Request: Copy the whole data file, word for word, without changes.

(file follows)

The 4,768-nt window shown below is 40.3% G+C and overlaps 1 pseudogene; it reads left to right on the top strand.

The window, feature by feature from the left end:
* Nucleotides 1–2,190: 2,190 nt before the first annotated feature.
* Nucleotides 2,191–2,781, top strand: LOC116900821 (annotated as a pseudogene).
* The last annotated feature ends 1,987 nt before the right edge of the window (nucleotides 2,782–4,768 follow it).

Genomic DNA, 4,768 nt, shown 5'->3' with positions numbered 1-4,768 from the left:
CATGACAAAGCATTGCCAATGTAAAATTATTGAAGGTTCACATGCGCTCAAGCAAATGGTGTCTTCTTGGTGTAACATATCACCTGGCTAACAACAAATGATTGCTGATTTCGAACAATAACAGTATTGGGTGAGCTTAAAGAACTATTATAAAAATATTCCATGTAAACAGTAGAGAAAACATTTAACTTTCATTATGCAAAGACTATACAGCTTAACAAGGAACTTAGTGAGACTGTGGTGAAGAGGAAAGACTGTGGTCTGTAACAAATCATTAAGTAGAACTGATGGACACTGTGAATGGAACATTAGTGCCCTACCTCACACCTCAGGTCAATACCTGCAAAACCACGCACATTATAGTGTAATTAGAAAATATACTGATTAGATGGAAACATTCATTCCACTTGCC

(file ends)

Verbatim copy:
The 4,768-nt window shown below is 40.3% G+C and overlaps 1 pseudogene; it reads left to right on the top strand.

The window, feature by feature from the left end:
* Nucleotides 1–2,190: 2,190 nt before the first annotated feature.
* Nucleotides 2,191–2,781, top strand: LOC116900821 (annotated as a pseudogene).
* The last annotated feature ends 1,987 nt before the right edge of the window (nucleotides 2,782–4,768 follow it).

Genomic DNA, 4,768 nt, shown 5'->3' with positions numbered 1-4,768 from the left:
CATGACAAAGCATTGCCAATGTAAAATTATTGAAGGTTCACATGCGCTCAAGCAAATGGTGTCTTCTTGGTGTAACATATCACCTGGCTAACAACAAATGATTGCTGATTTCGAACAATAACAGTATTGGGTGAGCTTAAAGAACTATTATAAAAATATTCCATGTAAACAGTAGAGAAAACATTTAACTTTCATTATGCAAAGACTATACAGCTTAACAAGGAACTTAGTGAGACTGTGGTGAAGAGGAAAGACTGTGGTCTGTAACAAATCATTAAGTAGAACTGATGGACACTGTGAATGGAACATTAGTGCCCTACCTCACACCTCAGGTCAATACCTGCAAAACCACGCACATTATAGTGTAATTAGAAAATATACTGATTAGATGGAAACATTCATTCCACTTGCC